Professional athletes fine-tune their bodies in an effort to be the best in the world — but what happens when something goes wrong with a medical procedure?
That’s the unfortunate position Swiss sprinter and Olympian Sarah Atcho found herself in after having a severe reaction to a COVID-19 booster vaccine.
The 26-year-old who competed in the 2016 and 2020 Olympic Games took to social media on Monday to share her experience with the world, giving a matter-of-fact account of a possibly life-changing event.
“Obviously as you know, I’m trying to be as transparent as I can and now is more important than ever,” she began her lengthy post.
“On December 22 I got my booster vaccination because I didn’t want to struggle with this when the season started. I was told that it was safer to get Pfizer (even though I had Moderna the first time) to avoid cardiac side effects,” she wrote.
A recent study found that Moderna’s vaccine is four times more likely to cause heart inflammation than Pfizer’s. Sweden and Finland have both halted its use.
“On December 27 I felt a tightness in the chest and started feeling dizzy while walking up the stairs,” the young athlete continued.
“This happened a few more times until I decided to check with a cardiologist who diagnosed me with pericarditis (inflammation of the thin membrane surrounding the heart).”
Atcho went on to say she would have to take time off from activities that increased her heart rate.
“I have to admit that I am upset at the situation because we don’t talk enough about the side effects. I feel helpless since this is completely out of my control,” Atcho disclosed.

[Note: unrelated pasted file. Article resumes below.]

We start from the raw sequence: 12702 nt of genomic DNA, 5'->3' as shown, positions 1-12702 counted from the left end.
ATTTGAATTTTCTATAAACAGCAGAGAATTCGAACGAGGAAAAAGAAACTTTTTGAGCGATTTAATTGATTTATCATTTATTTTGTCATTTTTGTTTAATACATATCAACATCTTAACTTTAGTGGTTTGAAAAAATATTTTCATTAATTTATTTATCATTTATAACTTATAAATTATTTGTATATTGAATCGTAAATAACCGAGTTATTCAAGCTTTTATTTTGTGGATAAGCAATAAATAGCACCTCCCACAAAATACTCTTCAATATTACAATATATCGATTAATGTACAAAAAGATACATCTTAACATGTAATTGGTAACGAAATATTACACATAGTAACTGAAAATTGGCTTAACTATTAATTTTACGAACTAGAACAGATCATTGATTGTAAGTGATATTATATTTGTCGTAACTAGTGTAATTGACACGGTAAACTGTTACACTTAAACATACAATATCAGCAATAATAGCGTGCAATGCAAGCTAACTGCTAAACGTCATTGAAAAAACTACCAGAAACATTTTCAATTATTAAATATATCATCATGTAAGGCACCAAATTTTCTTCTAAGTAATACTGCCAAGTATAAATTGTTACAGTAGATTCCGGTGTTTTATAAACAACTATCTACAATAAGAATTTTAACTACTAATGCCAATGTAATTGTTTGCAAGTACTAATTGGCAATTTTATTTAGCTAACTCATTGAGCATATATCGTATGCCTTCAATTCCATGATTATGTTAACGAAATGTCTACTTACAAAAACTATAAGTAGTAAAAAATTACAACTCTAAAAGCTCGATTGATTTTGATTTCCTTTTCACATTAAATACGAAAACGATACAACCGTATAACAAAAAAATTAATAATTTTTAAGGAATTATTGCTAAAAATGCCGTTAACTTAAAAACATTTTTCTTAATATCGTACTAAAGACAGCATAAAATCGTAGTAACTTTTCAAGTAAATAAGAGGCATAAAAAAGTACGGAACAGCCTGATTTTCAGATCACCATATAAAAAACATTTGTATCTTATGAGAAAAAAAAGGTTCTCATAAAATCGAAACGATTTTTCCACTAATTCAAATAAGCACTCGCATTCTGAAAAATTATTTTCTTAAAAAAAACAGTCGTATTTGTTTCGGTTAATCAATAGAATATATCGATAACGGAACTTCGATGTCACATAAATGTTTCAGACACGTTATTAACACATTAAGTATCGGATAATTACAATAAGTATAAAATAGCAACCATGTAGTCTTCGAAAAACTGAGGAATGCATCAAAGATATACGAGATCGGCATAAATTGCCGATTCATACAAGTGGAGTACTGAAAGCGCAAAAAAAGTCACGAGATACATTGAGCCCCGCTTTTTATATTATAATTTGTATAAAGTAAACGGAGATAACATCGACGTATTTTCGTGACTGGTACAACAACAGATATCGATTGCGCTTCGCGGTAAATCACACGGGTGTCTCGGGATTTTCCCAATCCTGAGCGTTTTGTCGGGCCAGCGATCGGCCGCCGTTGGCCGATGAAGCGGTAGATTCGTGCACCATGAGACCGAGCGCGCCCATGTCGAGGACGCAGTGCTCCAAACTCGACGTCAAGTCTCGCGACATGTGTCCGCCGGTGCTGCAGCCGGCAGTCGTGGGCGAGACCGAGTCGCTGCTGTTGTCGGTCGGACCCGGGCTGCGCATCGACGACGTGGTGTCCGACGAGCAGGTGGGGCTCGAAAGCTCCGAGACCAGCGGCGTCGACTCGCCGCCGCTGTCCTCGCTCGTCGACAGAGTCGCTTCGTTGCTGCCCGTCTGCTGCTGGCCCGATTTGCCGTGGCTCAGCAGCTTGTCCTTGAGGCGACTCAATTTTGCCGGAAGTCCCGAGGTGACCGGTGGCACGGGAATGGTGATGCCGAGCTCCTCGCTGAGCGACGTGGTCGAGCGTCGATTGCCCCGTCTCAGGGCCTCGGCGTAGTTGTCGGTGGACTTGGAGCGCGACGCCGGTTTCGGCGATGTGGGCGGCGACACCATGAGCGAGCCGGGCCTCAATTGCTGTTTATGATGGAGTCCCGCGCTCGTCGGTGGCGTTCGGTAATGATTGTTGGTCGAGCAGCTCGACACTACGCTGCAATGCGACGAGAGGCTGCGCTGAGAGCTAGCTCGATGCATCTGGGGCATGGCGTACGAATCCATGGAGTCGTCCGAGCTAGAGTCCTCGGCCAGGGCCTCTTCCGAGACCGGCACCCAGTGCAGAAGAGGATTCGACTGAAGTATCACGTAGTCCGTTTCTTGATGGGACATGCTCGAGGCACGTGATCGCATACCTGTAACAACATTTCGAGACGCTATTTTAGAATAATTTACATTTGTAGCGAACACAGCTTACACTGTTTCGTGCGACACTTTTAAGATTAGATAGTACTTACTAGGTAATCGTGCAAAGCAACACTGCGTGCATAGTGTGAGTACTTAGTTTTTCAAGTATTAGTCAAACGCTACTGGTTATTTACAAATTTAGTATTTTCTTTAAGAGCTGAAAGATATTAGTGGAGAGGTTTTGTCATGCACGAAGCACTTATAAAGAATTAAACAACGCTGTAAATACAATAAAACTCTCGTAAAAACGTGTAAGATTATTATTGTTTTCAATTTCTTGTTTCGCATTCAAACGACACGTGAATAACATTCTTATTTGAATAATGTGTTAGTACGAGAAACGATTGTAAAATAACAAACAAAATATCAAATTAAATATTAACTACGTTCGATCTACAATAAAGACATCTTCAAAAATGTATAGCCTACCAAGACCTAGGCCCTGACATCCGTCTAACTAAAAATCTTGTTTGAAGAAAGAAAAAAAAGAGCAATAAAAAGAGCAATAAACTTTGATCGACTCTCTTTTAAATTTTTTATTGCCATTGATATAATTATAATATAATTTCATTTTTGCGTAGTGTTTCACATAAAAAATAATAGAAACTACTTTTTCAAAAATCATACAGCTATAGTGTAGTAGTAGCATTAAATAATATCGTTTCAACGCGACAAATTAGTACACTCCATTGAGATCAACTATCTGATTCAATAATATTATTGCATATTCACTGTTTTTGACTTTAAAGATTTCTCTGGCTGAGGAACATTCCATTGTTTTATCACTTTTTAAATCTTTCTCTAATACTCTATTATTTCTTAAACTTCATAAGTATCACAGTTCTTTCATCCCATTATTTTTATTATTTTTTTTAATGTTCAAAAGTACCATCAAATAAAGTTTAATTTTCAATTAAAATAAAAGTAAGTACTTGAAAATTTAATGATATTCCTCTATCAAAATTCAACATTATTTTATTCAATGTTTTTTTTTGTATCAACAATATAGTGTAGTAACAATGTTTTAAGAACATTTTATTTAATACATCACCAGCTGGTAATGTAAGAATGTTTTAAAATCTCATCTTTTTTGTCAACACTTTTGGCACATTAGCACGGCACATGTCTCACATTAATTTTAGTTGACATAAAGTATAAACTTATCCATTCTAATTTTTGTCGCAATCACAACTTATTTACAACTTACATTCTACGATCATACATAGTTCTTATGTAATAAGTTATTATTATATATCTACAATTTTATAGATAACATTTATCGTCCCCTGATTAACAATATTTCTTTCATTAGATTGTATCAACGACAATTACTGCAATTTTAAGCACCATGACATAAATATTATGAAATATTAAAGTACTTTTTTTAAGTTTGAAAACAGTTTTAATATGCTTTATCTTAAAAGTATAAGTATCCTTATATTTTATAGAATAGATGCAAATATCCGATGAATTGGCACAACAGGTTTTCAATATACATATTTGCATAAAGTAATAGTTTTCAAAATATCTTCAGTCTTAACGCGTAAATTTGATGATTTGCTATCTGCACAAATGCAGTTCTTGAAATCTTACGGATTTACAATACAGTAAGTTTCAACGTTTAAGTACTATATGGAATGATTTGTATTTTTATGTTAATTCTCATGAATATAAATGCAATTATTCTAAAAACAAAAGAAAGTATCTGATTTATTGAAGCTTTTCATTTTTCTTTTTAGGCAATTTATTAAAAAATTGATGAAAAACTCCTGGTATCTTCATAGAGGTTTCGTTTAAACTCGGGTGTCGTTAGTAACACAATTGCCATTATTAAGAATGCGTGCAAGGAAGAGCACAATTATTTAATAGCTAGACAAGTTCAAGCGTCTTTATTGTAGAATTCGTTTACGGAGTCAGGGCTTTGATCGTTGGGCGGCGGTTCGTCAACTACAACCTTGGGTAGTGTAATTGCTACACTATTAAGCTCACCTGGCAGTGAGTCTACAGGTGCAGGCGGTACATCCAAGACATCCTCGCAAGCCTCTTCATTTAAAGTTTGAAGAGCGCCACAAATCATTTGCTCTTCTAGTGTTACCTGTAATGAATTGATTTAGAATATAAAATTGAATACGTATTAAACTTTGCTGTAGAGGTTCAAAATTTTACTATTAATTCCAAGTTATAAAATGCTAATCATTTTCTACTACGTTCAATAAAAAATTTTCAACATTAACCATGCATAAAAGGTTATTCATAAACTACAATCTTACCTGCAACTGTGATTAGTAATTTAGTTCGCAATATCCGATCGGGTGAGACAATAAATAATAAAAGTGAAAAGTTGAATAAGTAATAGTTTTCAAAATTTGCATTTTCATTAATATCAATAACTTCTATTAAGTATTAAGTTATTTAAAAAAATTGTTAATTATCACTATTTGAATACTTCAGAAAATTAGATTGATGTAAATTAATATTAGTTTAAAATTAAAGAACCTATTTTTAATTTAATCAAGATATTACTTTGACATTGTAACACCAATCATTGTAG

“I am glad the vaccine helped avoid many deaths and reduce the pressure on the hospitals and hospital staff however I am frustrated that myself as well as other young and healthy people are suffering from these heavy side effects,” she added.
There have been other anecdotal accounts of young athletes experiencing serious side effects such as myocarditis and pericarditis after receiving COVID-19 vaccines, but officials still insist this occurrence is rare.
Of course, it’s hard to tell, since even talking about vaccine side effects or expressing skepticism about the jab is enough to get a person de-platformed.
Dr. Robert Malone, who was instrumental in inventing the mRNA technology used in the COVID-19 vaccines, was thrown off Twitter for expressing his concerns that the vaccines may be doing more harm than good.
Regardless of whether Malone is correct or not, any treatment or procedure should be able to withstand the scrutiny that comes with speaking about its potential side effects.
Perhaps Atcho is a one-in-a-million case — who knows? But the fact that vaccine injury is a subject too taboo to discuss in public raises major red flags.
This article appeared originally on The Western Journal.